This release is available in French.
Montreal, June 4th, 2009 Cigarette smoking induced COPD, or chronic obstructive pulmonary disease, is a disease that results in severe breathing difficulty. According to World Health Organization (WHO) it is the fourth leading killer worldwide. However the mechanisms responsible for some smokers developing COPD and others evading the disease have not been well understood.
Dr.Manuel Cosio from the McGill University Health Centre, in collaboration with Italian and Spanish scientists, reports in the New England Journal of Medicine that an autoimmune mechanism, compounded by genetic predisposition in COPD, would explain the progression of the disease in some smokers and the evasion in others. COPD has a family connection and next of kin of patients with COPD have a much higher chance of developing the disease, a characteristic of autoimmune diseases.
Although smoking is the primary risk factor for COPD in the western world, open fire pollutant cooking and heating fuels in the home is an important risk factor for the development of COPD in women in developing nations. "Smoke can play an important role in autoimmune diseases such as COPD, and other diseases like rheumatoid arthritis, because it accentuates genetic predispositions to the disease," warns Dr. Cosio.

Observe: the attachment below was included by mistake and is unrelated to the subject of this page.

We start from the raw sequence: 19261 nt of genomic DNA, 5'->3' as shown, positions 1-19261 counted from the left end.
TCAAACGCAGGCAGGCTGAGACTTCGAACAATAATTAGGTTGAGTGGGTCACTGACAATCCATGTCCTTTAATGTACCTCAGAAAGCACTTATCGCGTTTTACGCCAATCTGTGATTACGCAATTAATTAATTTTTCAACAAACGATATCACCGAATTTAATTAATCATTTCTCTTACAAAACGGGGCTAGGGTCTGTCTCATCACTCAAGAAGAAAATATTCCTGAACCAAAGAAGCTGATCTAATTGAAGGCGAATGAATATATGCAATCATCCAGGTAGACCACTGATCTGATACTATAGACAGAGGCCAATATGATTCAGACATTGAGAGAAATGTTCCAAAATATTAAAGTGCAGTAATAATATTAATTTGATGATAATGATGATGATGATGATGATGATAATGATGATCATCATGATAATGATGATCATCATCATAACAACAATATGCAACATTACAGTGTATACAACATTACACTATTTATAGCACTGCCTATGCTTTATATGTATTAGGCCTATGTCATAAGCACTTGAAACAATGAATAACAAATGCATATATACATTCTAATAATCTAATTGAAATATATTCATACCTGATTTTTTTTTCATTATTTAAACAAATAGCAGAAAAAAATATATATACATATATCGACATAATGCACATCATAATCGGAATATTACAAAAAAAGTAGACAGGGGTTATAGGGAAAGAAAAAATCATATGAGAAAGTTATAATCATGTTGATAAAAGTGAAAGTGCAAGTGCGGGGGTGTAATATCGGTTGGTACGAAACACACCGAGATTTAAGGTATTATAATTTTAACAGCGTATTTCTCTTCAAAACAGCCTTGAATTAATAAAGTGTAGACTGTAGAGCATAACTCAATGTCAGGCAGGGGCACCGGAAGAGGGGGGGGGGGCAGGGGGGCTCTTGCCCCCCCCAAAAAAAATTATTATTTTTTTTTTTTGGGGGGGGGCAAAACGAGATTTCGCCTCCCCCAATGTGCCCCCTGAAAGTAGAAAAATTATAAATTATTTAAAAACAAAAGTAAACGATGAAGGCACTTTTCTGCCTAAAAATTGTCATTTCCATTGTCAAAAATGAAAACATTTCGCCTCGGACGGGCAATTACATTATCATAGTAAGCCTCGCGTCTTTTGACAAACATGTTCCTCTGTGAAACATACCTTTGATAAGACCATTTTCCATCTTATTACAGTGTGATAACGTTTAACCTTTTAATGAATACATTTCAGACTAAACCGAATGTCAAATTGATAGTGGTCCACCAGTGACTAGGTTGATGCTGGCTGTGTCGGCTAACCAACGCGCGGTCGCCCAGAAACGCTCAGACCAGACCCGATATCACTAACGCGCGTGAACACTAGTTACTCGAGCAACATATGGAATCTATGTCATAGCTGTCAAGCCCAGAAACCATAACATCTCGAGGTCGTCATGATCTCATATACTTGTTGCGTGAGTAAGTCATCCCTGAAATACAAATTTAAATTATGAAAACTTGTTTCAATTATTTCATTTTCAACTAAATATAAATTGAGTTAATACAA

Yet contrary to previous scientific beliefs, COPD does not progress in the same way in all smokers. The authors describe three steps in the potential progression to COPD in smokers: "COPD does not go from stage one, two and three in all people," Dr. Cosio says. "Depending on their personal balance between immune response and immune control some people would stop at stage one, others at stage two, and some will progress to stage three, full autoimmunity and lung destruction."
"Hopefully investigators will now see the disease in a totally different way," Dr Cosio stresses. "Our hope is that our research will open the door for a different investigation on COPD, where scientists learn more about the immunological processes and how these processes could be controlled and modulated to eventually provide the right treatment."
|Contact: Isabelle Kling|
McGill University Health Centre